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Faculty Spotlight: Michelle Wheeler

Students know Michelle Wheeler from her dedicated service as Head Academic Librarian at MSP.  This fall, she is also teaching a writing class for doctoral students.

Michelle Wheeler headshotWhere did you grow up?

I grew up in south Florida. I visit every winter to visit my parents and soak up the sun.

What appealed to you most about teaching here at MSP?

I have been a librarian at the school since 2007. Teaching research skills has been part of my job since the beginning. Early on, it became clear that research and writing skills are connected. I will be teaching the writing class to first-year doctoral students and trying out some of the ideas I have been collecting over the years.

What are you most passionate about in your professional life?

I want to teach students how to find quality information sources. Especially concerning is the human tendency to readily accept information that matches our existing beliefs.

What is your favorite nonacademic book and why?

Can’t We Talk About Something More Pleasant? is a memoir and a graphic novel by Roz Chast. The year I first read the book, I could not stop talking about it. This book is for everyone, including people who think they do not like graphic novels. Chast approaches topics such as aging and death with authenticity, sincerity, and humor.

Describe your teaching philosophy.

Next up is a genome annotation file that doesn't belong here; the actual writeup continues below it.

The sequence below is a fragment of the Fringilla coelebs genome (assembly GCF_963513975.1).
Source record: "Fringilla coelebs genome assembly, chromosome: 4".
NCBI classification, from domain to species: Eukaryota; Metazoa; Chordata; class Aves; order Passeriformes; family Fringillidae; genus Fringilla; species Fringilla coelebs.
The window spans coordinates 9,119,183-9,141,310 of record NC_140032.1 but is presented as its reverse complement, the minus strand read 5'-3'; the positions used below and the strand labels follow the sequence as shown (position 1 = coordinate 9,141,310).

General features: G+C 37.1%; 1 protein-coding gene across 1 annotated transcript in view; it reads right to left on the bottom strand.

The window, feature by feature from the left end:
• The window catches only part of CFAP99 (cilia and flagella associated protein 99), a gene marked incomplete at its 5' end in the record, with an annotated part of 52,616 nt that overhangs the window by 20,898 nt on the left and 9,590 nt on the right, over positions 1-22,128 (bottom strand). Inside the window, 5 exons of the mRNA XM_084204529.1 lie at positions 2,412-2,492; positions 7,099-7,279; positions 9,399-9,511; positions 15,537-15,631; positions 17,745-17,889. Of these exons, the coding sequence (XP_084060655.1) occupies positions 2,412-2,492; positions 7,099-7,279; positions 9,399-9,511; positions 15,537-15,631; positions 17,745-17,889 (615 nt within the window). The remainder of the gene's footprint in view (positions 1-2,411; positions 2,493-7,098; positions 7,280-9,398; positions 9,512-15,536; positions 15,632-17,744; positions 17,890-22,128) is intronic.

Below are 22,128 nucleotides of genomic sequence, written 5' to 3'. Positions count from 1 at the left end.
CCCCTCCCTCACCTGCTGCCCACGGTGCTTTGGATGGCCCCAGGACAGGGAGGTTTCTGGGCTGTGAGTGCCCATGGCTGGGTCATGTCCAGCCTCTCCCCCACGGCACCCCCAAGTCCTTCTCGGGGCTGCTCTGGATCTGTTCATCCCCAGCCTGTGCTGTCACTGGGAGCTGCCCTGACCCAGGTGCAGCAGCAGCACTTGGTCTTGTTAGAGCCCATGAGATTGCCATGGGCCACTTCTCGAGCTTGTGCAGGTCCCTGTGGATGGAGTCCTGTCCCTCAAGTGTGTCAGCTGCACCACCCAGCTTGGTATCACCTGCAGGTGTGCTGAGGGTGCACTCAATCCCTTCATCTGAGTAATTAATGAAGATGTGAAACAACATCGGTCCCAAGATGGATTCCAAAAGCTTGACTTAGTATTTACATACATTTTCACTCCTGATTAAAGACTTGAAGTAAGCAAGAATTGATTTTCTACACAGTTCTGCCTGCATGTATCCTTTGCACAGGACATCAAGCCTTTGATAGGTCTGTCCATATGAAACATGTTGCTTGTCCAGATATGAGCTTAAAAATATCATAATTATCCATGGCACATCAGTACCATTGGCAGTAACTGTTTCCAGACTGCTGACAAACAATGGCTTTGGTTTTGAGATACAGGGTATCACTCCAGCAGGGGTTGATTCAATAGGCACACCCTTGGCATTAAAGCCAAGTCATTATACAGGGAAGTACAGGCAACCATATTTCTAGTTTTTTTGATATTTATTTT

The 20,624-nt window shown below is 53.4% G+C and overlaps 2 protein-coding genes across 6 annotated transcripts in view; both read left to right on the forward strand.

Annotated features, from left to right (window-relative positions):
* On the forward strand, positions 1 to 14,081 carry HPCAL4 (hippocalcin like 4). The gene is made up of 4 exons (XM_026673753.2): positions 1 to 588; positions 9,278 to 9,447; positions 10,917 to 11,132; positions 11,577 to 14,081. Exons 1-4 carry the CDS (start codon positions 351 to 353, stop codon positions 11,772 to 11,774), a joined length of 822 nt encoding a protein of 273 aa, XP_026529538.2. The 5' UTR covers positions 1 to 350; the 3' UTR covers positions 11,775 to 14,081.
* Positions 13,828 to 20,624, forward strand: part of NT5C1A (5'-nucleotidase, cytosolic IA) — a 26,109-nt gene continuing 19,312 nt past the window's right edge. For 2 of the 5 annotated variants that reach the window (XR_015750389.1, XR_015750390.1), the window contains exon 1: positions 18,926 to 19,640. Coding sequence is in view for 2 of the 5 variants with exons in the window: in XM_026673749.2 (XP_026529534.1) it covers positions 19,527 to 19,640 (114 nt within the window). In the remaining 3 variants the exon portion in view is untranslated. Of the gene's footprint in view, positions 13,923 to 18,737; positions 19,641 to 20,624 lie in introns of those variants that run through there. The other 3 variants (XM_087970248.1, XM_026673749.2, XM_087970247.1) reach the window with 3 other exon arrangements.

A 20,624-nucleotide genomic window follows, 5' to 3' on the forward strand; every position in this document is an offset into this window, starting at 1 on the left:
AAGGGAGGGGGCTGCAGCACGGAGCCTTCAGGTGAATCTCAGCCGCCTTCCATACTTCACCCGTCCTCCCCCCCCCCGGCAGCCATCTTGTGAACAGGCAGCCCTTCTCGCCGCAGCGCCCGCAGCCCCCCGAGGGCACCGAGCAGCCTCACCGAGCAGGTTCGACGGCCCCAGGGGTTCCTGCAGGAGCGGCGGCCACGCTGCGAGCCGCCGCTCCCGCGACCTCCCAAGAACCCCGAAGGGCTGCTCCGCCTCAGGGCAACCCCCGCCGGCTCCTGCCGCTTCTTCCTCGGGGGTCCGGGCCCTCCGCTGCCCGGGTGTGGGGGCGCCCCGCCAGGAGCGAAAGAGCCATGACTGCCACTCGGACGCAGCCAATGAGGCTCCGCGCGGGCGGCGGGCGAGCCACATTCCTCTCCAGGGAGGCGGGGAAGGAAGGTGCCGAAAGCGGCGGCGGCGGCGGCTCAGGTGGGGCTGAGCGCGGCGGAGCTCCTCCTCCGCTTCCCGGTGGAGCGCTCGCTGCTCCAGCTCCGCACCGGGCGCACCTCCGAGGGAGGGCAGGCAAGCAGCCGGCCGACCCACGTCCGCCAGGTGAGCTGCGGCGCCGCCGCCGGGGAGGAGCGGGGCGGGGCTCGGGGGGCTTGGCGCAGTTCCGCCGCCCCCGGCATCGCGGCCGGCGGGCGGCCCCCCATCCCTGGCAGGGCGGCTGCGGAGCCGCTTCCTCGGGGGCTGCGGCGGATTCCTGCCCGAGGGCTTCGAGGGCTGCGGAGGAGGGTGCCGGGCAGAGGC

We are all learners and teachers. In the best scenario, we reflect on and shift our ideas to allow new lessons into our life. When we break lessons down into small units, the learning is easier, but then we risk losing sight of the big picture. The short-term focus may be the next paper, but developing solid research and critiquing skills will serve students their entire lives.

What would your students be surprised to learn about you?

One of my first jobs out of college was as a clerk at the Secretary of State’s office where I gave written and road tests to Michigan drivers. My next job was as a court clerk, where I took payments on traffic fines. Later, I worked in a library dedicated to highway safety. These three jobs turned me into a lifelong conscientious driver.

What sage advice would you like to share with students?

At this point in your education, you have developed some solid habits. Some of those habits serve you well; others do not. Be willing to reflect and reconsider how you invest your time. Once you identify some areas for change, work hard to integrate those changes into your life. We are all traveling in well worn grooves that simplify life, but hold us back as well.